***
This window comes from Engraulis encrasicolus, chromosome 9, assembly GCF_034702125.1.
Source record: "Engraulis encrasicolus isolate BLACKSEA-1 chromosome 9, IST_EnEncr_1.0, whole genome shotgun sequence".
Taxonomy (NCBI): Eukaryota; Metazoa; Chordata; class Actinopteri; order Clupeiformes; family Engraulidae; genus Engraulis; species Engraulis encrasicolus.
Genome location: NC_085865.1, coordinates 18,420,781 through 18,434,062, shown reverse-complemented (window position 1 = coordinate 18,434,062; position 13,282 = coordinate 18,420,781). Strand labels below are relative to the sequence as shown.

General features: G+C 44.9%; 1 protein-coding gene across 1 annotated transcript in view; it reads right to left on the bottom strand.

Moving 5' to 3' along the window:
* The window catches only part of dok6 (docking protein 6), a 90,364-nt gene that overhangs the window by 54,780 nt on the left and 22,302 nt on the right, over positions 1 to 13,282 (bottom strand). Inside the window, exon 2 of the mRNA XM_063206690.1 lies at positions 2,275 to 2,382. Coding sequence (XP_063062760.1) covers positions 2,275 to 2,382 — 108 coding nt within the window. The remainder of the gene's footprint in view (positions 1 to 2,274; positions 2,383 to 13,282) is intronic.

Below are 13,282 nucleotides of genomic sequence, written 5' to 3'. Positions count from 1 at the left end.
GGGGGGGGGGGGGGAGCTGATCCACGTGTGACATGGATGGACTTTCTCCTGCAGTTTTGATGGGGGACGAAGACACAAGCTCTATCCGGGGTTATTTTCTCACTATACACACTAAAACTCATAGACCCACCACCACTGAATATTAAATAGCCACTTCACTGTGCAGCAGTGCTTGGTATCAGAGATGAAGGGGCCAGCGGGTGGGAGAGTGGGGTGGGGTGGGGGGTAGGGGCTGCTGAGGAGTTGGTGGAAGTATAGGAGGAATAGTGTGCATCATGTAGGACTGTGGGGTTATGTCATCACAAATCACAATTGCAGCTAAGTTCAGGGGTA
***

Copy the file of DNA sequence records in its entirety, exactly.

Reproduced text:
This window comes from Engraulis encrasicolus, chromosome 9, assembly GCF_034702125.1.
Source record: "Engraulis encrasicolus isolate BLACKSEA-1 chromosome 9, IST_EnEncr_1.0, whole genome shotgun sequence".
Taxonomy (NCBI): Eukaryota; Metazoa; Chordata; class Actinopteri; order Clupeiformes; family Engraulidae; genus Engraulis; species Engraulis encrasicolus.
Genome location: NC_085865.1, coordinates 18,420,781 through 18,434,062, shown reverse-complemented (window position 1 = coordinate 18,434,062; position 13,282 = coordinate 18,420,781). Strand labels below are relative to the sequence as shown.

General features: G+C 44.9%; 1 protein-coding gene across 1 annotated transcript in view; it reads right to left on the bottom strand.

Moving 5' to 3' along the window:
* The window catches only part of dok6 (docking protein 6), a 90,364-nt gene that overhangs the window by 54,780 nt on the left and 22,302 nt on the right, over positions 1 to 13,282 (bottom strand). Inside the window, exon 2 of the mRNA XM_063206690.1 lies at positions 2,275 to 2,382. Coding sequence (XP_063062760.1) covers positions 2,275 to 2,382 — 108 coding nt within the window. The remainder of the gene's footprint in view (positions 1 to 2,274; positions 2,383 to 13,282) is intronic.

Below are 13,282 nucleotides of genomic sequence, written 5' to 3'. Positions count from 1 at the left end.
GGGGGGGGGGGGGGAGCTGATCCACGTGTGACATGGATGGACTTTCTCCTGCAGTTTTGATGGGGGACGAAGACACAAGCTCTATCCGGGGTTATTTTCTCACTATACACACTAAAACTCATAGACCCACCACCACTGAATATTAAATAGCCACTTCACTGTGCAGCAGTGCTTGGTATCAGAGATGAAGGGGCCAGCGGGTGGGAGAGTGGGGTGGGGTGGGGGGTAGGGGCTGCTGAGGAGTTGGTGGAAGTATAGGAGGAATAGTGTGCATCATGTAGGACTGTGGGGTTATGTCATCACAAATCACAATTGCAGCTAAGTTCAGGGGTA